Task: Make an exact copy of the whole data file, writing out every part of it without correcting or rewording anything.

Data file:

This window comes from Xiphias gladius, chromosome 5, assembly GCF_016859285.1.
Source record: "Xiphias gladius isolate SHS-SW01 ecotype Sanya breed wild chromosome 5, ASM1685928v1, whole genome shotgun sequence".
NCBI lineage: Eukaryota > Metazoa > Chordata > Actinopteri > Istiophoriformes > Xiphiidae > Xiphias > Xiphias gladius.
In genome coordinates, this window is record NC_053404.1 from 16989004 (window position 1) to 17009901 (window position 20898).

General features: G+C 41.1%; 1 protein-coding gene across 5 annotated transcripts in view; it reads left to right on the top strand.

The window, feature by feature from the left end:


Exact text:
This window comes from Xiphias gladius, chromosome 5, assembly GCF_016859285.1.
Source record: "Xiphias gladius isolate SHS-SW01 ecotype Sanya breed wild chromosome 5, ASM1685928v1, whole genome shotgun sequence".
NCBI lineage: Eukaryota > Metazoa > Chordata > Actinopteri > Istiophoriformes > Xiphiidae > Xiphias > Xiphias gladius.
In genome coordinates, this window is record NC_053404.1 from 16989004 (window position 1) to 17009901 (window position 20898).

General features: G+C 41.1%; 1 protein-coding gene across 5 annotated transcripts in view; it reads left to right on the top strand.

The window, feature by feature from the left end: